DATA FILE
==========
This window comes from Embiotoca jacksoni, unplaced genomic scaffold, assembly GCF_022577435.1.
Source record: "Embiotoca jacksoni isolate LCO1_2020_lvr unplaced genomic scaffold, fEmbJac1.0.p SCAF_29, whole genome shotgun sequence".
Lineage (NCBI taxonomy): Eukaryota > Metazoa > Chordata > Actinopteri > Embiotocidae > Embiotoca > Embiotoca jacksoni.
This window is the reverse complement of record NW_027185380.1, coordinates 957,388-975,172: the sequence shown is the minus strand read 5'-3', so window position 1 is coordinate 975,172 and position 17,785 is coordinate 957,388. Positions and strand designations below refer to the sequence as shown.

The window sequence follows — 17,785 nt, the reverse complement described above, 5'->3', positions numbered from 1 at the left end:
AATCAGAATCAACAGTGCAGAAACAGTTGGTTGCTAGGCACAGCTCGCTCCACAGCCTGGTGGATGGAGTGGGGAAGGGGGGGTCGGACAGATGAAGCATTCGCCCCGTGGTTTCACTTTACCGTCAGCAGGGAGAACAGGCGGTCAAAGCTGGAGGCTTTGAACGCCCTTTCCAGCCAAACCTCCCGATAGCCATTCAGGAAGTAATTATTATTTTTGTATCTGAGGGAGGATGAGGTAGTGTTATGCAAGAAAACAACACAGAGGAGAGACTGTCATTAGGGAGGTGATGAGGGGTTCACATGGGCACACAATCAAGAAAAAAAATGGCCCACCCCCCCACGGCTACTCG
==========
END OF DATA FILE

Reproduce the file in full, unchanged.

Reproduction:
This window comes from Embiotoca jacksoni, unplaced genomic scaffold, assembly GCF_022577435.1.
Source record: "Embiotoca jacksoni isolate LCO1_2020_lvr unplaced genomic scaffold, fEmbJac1.0.p SCAF_29, whole genome shotgun sequence".
Lineage (NCBI taxonomy): Eukaryota > Metazoa > Chordata > Actinopteri > Embiotocidae > Embiotoca > Embiotoca jacksoni.
This window is the reverse complement of record NW_027185380.1, coordinates 957,388-975,172: the sequence shown is the minus strand read 5'-3', so window position 1 is coordinate 975,172 and position 17,785 is coordinate 957,388. Positions and strand designations below refer to the sequence as shown.

The window sequence follows — 17,785 nt, the reverse complement described above, 5'->3', positions numbered from 1 at the left end:
AATCAGAATCAACAGTGCAGAAACAGTTGGTTGCTAGGCACAGCTCGCTCCACAGCCTGGTGGATGGAGTGGGGAAGGGGGGGTCGGACAGATGAAGCATTCGCCCCGTGGTTTCACTTTACCGTCAGCAGGGAGAACAGGCGGTCAAAGCTGGAGGCTTTGAACGCCCTTTCCAGCCAAACCTCCCGATAGCCATTCAGGAAGTAATTATTATTTTTGTATCTGAGGGAGGATGAGGTAGTGTTATGCAAGAAAACAACACAGAGGAGAGACTGTCATTAGGGAGGTGATGAGGGGTTCACATGGGCACACAATCAAGAAAAAAAATGGCCCACCCCCCCACGGCTACTCG